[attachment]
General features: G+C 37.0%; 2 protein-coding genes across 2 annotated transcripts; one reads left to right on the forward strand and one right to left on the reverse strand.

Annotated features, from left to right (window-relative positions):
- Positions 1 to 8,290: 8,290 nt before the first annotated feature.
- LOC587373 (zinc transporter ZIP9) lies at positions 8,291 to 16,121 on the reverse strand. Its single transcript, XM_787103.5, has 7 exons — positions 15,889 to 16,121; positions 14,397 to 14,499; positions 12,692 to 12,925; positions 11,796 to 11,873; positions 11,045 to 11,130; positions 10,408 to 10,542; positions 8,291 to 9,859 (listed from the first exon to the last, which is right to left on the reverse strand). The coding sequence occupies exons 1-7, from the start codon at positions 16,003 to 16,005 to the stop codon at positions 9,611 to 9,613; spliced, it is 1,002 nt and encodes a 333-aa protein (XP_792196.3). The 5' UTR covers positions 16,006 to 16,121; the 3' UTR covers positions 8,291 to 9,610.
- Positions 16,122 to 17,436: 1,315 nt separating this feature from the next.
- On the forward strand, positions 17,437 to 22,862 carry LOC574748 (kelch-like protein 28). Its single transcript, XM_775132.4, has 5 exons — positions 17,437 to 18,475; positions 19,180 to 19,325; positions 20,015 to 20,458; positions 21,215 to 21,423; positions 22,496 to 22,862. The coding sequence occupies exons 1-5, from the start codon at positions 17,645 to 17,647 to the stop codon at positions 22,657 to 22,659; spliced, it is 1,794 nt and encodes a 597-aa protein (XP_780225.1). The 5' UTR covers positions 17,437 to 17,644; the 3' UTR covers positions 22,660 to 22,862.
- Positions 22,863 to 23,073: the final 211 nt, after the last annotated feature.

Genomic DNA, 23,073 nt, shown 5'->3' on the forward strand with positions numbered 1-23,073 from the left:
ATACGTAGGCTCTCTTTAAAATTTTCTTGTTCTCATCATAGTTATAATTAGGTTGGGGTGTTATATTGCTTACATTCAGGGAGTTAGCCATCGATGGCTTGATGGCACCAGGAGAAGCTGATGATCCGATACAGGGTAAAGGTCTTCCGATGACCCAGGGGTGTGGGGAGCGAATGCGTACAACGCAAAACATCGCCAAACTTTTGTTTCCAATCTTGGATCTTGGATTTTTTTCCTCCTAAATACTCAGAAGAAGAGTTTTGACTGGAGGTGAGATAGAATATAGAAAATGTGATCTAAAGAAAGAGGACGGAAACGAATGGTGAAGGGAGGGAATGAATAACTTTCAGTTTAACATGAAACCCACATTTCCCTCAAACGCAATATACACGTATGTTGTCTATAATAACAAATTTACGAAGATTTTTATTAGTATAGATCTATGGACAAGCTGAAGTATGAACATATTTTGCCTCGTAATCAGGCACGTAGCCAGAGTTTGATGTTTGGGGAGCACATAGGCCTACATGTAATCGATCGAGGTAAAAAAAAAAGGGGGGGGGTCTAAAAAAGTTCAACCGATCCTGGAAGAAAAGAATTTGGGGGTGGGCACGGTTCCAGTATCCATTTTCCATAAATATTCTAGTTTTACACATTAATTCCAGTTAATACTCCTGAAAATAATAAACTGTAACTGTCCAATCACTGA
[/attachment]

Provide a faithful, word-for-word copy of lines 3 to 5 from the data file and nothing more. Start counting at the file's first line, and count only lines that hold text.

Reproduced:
- Positions 1 to 8,290: 8,290 nt before the first annotated feature.
- LOC587373 (zinc transporter ZIP9) lies at positions 8,291 to 16,121 on the reverse strand. Its single transcript, XM_787103.5, has 7 exons — positions 15,889 to 16,121; positions 14,397 to 14,499; positions 12,692 to 12,925; positions 11,796 to 11,873; positions 11,045 to 11,130; positions 10,408 to 10,542; positions 8,291 to 9,859 (listed from the first exon to the last, which is right to left on the reverse strand). The coding sequence occupies exons 1-7, from the start codon at positions 16,003 to 16,005 to the stop codon at positions 9,611 to 9,613; spliced, it is 1,002 nt and encodes a 333-aa protein (XP_792196.3). The 5' UTR covers positions 16,006 to 16,121; the 3' UTR covers positions 8,291 to 9,610.
- Positions 16,122 to 17,436: 1,315 nt separating this feature from the next.